What do I mean by that? Fiction, even when it’s fantasy or sci-fi, is about life and life is not mostly about words. Consider how many things you’ve thought or seen that are impossible for you to say in words, even something simple, like someone’s facial expression. Life, even on a quiet day, happens so densely and quickly around us and most of it is about seeing, feeling and thinking in a not-strictly verbal way. Writing translates all of this into words but paradoxically the most powerful writing uses words in a way that transcends language to become more true to life; it mimics how we live in a world that is constantly changing and moving before our eyes.

Writing is a rational process of connected thoughts and ideas, but great writing comes from a stranger place; an interface between the intensely intimate perception of an individual and the social and natural worlds. It is related to the rational mind but in a way that dreams are related to thought —poetically and irrationally. It is through poetic and irrational means that the unseen world of your story gets radically illuminated, like a burst of music can illuminate a scene in a movie or TV show.

To give you an example of what I mean, I’m going to read an excerpt from a novel by Vladimir Nabokov called Pale Fire which, while not as widely loved as Lolita, is as beautiful in its own demented way. It is narrated by someone who may be actually demented, a queer literature professor at a college in New England and who, according to him, is a king in exile. His name is Charles Kinbote and a lot of his narration concerns his unrequited feelings for his neighbour, the poet John Shade; that story is intercut with memories of his kingdom in fabulous Zembla where he can have any man or boy he wants. But even in Zembla, convention dictated that he had to be married so marry he did, choosing a very beautiful young wife. Because she’s so young she doesn’t understand why he won’t have sex with her and she’s miserable. She’s not in any way a major character; she gets only a handful of the book’s 315 pages. I’m going to read two of those.

First notice the tone of the sentences, almost apart from their meaning: they are subsiding, soft, undulant, attenuated in shape, and that tone is amplified by the meaning of the words: “the listless grace of ineffable grief”. “a blundering of the soul”, the rippling water, the subsiding feeling that gets less and less, then returns in a great rush. The language is infused with longing for an ungraspable ideal which bleeds up through mundane reality: “the shallow diaphanous filth” versus the fantastic colours, the blurring and blending of the real and the unreal, the dream which might be delusional or might actually be more real than the character’s acted-out life, the “sunken treasure” solidly sitting under the scummy surface.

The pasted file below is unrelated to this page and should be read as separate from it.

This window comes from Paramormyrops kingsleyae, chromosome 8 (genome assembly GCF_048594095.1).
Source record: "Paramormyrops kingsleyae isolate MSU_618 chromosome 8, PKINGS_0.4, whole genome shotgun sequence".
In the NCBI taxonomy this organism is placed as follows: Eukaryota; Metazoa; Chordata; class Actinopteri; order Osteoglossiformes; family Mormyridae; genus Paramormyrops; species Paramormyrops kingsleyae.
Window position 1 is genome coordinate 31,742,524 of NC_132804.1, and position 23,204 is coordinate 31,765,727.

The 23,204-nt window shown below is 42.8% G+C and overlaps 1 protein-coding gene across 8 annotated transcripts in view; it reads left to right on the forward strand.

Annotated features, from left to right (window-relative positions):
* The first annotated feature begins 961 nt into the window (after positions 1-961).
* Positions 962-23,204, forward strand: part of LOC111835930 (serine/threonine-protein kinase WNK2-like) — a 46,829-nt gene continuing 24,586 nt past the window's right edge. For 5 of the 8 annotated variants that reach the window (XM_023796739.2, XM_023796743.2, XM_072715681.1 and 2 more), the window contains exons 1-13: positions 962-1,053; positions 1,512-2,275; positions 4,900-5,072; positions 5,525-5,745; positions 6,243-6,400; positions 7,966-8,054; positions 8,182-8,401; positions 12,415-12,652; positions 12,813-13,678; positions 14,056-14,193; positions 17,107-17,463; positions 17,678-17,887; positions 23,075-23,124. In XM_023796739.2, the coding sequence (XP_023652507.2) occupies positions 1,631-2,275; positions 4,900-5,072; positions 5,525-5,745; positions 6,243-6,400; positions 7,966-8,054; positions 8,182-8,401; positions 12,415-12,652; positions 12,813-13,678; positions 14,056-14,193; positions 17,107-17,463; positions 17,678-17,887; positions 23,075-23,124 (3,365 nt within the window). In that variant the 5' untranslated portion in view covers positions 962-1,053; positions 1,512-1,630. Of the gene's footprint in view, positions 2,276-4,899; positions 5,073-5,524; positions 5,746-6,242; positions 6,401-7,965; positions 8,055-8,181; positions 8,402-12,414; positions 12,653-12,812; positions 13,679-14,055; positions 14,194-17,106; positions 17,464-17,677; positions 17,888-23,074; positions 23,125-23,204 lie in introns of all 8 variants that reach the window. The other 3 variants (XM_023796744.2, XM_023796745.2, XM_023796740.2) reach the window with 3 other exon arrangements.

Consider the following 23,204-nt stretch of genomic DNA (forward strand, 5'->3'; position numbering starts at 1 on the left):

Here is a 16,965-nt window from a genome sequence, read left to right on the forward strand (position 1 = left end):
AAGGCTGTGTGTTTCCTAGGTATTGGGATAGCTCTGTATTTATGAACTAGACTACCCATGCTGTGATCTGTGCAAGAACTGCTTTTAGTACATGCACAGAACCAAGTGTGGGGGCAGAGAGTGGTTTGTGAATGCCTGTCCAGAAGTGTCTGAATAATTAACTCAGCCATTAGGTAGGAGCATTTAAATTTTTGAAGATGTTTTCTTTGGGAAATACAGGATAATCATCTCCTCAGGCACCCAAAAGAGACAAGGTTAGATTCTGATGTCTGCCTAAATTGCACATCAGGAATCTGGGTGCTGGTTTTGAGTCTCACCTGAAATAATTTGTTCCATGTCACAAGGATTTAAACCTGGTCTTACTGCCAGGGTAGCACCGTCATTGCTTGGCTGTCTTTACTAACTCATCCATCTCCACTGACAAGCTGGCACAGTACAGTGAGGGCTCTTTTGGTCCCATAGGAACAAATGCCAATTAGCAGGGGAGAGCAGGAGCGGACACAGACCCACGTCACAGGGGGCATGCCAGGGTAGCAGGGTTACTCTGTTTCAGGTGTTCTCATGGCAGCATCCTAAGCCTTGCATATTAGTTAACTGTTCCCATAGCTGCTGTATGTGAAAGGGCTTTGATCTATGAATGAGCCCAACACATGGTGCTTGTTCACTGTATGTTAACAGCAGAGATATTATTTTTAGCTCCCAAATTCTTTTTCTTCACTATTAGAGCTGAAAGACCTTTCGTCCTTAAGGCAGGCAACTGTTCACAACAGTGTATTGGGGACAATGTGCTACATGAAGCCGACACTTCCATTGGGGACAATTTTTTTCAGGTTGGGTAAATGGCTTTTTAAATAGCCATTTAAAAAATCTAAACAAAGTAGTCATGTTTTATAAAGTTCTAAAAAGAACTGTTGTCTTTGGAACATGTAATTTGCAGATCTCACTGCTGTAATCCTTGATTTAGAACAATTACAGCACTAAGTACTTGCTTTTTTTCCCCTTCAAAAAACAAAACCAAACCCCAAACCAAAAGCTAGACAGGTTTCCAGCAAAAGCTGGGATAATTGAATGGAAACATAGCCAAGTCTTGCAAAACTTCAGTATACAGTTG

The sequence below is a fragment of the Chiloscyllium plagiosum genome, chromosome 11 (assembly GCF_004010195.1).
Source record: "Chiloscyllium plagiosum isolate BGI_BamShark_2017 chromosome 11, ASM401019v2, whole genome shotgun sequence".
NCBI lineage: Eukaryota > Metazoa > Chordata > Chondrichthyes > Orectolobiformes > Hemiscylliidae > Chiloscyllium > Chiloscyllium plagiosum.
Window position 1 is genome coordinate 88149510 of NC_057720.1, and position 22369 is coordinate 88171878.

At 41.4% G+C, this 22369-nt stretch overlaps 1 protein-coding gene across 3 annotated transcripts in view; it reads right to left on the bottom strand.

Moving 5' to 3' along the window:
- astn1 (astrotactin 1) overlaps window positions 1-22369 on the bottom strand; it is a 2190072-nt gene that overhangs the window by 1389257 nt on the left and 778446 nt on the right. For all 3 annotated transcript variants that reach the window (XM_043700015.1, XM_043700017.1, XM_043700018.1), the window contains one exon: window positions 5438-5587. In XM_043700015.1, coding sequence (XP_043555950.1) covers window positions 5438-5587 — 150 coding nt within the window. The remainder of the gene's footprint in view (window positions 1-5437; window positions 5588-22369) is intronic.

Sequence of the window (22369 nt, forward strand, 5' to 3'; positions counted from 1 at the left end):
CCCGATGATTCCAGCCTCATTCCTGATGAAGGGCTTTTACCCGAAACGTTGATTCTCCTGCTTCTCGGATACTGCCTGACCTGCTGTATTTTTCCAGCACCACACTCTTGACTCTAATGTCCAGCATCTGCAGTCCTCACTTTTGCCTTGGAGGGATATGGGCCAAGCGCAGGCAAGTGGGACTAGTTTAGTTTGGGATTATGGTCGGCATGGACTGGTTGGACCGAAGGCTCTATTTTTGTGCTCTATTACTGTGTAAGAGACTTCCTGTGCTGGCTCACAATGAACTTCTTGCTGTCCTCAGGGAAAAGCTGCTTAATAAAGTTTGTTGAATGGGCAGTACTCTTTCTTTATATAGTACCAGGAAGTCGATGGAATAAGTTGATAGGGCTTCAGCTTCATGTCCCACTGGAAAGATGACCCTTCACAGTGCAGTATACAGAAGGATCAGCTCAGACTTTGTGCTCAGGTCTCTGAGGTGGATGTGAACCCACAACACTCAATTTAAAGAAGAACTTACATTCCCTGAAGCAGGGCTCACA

This imagery (which is emotionally deeper than perhaps anything else in the novel) is in effect a bridge between an imaginary world and the world that exists and the tension between the two; what’s hidden is most real and we may never truly see it. This is to me the emotional core of the book, hidden like the treasure, in an intense description about a secondary character, a description which is completely unnecessary to “move the plot forward”.

The next example is very different; it’s the first paragraph of a story by Flannery O’Connor titled Good Country People. It also spends a lot of words, proportionally, on a secondary character.

This is a great example of the utilitarian function of description: we meet a local personality, we hear how people speak to each other and get a glimpse of how they live and what they eat. We are also introduced to a theme of great stubbornness, a state of being in which only two directions are possible, where questioning is met with blankness. The voice is arch and a little comical but what it describes is heavy, corporeal, a limited world of grain sacks and heavy trucks, a place of no nuance or subtlety — a miserable place for a complex mind. And, at the end of the story a stubborn person with a complex mind is going to find herself literally in such a place, trapped by her own limited corporeality, in an extreme version of the state foreshadowed by the first paragraph. Which you don’t remember by the end of the story and don’t need to. Because you’ve felt it and will subliminally recognise the refrain at the end, particularly when Mrs Freeman appears to underscore it simply by being there.

It’s true that very few people can write this way; very few people even try, in part because this caring attention to such detailed descriptions of the physical world or imagery based on that world has for a long time been undervalued or not valued at all. Back in 2000 I did a college talk with George Saunders, who I consider a collegial friend. We were “in conversation” and I was saying something like what I just said, but with more focus on the practical uses of the technique, for example: to locate yourself in a character’s body, have the character look out the window. The entire world is out the window, what does it look like to the character, the sky, the trees, the buildings — and George passionately burst out “Like anybody does that? Who looks out the window and thinks about trees?  Only people in books do that.” Or something, I’m paraphrasing.

It made me realise I might sound either absurdly arty or just really old-school but — I think people still do look out the window. They might not think about trees, or beat-up buildings or cars or people or whatever else is out there — but they experience them. Or at least they used to. The year 2000 was before everybody had a phone and earbuds. That’s changed things. We are now much less likely to experience trees because… we may not see them even if we do look out the window.